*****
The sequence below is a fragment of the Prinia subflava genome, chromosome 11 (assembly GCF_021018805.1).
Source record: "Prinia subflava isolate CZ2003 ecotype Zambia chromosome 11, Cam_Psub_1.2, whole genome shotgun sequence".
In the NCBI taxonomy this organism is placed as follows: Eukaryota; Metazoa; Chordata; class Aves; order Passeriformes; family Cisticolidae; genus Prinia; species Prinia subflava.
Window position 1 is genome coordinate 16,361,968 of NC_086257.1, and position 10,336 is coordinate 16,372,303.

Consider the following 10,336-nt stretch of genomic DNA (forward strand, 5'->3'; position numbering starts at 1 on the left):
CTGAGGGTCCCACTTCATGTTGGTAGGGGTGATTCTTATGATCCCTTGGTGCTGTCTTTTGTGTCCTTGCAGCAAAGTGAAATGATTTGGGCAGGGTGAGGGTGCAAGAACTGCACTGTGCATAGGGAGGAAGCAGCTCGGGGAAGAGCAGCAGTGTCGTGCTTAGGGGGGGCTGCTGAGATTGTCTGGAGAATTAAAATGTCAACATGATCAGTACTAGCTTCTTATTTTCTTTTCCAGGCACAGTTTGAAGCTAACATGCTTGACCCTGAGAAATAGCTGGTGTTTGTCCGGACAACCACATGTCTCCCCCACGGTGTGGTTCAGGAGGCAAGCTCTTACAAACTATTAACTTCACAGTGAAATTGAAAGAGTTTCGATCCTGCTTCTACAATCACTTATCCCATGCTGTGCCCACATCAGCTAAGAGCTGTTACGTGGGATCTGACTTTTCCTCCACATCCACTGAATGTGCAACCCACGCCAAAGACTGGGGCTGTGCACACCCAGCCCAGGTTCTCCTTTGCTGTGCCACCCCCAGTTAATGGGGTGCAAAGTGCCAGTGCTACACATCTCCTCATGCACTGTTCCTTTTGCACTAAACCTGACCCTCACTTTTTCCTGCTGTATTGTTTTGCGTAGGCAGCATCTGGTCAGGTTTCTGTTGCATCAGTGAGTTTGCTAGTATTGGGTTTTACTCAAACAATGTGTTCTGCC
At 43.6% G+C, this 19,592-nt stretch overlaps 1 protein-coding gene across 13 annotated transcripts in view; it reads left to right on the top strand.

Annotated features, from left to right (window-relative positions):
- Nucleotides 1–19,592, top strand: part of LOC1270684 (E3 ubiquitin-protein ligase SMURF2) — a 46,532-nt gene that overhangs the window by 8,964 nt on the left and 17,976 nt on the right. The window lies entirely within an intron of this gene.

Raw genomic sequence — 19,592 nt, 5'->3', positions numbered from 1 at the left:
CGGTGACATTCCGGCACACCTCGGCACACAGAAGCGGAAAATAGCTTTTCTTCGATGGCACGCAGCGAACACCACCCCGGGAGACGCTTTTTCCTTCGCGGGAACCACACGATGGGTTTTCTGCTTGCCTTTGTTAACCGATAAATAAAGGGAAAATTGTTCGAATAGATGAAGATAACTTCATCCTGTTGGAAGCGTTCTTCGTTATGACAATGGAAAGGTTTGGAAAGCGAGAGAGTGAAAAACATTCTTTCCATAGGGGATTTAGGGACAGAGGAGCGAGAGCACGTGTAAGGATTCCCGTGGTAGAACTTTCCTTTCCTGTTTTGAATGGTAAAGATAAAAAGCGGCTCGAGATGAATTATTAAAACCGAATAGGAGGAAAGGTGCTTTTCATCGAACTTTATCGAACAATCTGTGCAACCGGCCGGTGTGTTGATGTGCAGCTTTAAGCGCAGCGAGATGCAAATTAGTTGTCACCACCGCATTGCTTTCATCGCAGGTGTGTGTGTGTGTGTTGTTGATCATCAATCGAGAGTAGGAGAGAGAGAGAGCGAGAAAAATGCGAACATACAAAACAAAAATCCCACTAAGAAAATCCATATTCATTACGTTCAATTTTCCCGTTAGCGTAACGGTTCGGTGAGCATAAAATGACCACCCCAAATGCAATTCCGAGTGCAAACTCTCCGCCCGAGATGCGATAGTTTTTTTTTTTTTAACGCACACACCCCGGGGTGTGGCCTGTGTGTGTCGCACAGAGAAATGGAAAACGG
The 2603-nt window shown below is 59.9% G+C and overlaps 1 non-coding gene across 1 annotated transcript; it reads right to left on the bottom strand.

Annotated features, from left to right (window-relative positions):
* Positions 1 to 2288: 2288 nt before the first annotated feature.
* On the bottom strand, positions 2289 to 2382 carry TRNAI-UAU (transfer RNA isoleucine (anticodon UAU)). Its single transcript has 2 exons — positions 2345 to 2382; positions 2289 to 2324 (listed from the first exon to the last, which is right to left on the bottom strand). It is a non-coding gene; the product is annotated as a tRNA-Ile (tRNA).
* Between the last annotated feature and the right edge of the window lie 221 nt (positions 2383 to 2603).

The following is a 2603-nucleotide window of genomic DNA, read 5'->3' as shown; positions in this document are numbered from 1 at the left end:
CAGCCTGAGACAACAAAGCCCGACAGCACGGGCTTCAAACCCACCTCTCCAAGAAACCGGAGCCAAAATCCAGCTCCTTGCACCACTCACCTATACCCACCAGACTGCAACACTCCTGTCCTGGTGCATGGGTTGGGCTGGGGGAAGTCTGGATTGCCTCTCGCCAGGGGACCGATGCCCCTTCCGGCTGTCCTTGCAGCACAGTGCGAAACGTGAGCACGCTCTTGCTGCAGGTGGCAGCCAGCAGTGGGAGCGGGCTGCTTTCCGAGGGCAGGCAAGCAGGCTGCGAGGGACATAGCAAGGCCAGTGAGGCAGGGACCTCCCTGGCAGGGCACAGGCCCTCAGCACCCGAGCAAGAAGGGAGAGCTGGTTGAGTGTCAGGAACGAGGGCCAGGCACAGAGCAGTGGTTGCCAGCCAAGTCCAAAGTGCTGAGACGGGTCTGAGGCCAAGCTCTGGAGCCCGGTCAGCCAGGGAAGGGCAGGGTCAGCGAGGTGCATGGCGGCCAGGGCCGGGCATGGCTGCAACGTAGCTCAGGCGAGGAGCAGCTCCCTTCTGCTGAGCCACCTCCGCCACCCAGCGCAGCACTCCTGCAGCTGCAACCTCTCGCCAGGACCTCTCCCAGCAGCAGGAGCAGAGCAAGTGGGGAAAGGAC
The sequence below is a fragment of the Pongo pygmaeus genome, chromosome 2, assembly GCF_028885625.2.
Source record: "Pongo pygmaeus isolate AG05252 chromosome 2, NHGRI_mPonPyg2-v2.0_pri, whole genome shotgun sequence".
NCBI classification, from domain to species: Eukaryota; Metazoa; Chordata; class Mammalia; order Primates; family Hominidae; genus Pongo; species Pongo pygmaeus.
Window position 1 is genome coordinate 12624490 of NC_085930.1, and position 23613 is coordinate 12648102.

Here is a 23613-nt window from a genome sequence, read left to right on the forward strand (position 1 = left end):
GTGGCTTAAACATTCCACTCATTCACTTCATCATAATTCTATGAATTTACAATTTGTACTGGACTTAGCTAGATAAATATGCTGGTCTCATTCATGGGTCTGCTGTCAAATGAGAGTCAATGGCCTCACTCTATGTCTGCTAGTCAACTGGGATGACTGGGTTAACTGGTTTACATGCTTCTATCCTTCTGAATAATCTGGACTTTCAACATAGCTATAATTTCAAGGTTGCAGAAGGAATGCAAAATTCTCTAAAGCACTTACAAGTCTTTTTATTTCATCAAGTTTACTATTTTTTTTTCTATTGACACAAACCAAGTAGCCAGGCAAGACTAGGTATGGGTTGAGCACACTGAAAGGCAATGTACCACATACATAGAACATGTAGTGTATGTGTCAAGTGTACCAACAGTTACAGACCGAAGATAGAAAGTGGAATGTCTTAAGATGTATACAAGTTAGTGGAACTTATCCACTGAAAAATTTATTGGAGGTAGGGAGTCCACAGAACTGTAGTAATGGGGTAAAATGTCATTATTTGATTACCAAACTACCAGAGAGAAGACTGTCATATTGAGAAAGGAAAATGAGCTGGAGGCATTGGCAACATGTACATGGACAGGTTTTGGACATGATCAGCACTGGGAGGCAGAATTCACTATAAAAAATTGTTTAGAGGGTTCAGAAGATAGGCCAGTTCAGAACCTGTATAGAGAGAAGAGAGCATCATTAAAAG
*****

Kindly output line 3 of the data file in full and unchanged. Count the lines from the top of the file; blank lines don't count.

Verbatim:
In the NCBI taxonomy this organism is placed as follows: Eukaryota; Metazoa; Chordata; class Aves; order Passeriformes; family Cisticolidae; genus Prinia; species Prinia subflava.